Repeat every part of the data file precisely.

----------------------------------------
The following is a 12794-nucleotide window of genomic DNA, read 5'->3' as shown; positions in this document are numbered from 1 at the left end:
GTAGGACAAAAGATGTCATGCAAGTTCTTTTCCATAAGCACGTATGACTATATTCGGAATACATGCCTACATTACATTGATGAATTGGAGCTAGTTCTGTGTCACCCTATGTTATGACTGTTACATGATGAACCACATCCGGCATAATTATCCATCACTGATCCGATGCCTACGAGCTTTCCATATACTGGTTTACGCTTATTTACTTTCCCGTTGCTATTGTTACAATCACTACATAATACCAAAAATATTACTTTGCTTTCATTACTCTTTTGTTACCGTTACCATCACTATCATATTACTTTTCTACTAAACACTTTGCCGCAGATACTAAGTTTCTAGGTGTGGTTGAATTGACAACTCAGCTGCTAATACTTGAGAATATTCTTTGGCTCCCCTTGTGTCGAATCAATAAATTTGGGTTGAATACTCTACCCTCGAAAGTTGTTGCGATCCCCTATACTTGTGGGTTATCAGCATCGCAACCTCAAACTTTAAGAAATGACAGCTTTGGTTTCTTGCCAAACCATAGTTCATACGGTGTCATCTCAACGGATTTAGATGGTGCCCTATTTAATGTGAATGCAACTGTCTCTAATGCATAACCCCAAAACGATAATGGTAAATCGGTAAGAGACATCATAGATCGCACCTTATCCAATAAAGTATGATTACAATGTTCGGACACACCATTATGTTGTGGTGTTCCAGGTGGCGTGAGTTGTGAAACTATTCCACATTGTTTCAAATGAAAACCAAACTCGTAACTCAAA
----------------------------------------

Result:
The following is a 12794-nucleotide window of genomic DNA, read 5'->3' as shown; positions in this document are numbered from 1 at the left end:
GTAGGACAAAAGATGTCATGCAAGTTCTTTTCCATAAGCACGTATGACTATATTCGGAATACATGCCTACATTACATTGATGAATTGGAGCTAGTTCTGTGTCACCCTATGTTATGACTGTTACATGATGAACCACATCCGGCATAATTATCCATCACTGATCCGATGCCTACGAGCTTTCCATATACTGGTTTACGCTTATTTACTTTCCCGTTGCTATTGTTACAATCACTACATAATACCAAAAATATTACTTTGCTTTCATTACTCTTTTGTTACCGTTACCATCACTATCATATTACTTTTCTACTAAACACTTTGCCGCAGATACTAAGTTTCTAGGTGTGGTTGAATTGACAACTCAGCTGCTAATACTTGAGAATATTCTTTGGCTCCCCTTGTGTCGAATCAATAAATTTGGGTTGAATACTCTACCCTCGAAAGTTGTTGCGATCCCCTATACTTGTGGGTTATCAGCATCGCAACCTCAAACTTTAAGAAATGACAGCTTTGGTTTCTTGCCAAACCATAGTTCATACGGTGTCATCTCAACGGATTTAGATGGTGCCCTATTTAATGTGAATGCAACTGTCTCTAATGCATAACCCCAAAACGATAATGGTAAATCGGTAAGAGACATCATAGATCGCACCTTATCCAATAAAGTATGATTACAATGTTCGGACACACCATTATGTTGTGGTGTTCCAGGTGGCGTGAGTTGTGAAACTATTCCACATTGTTTCAAATGAAAACCAAACTCGTAACTCAAA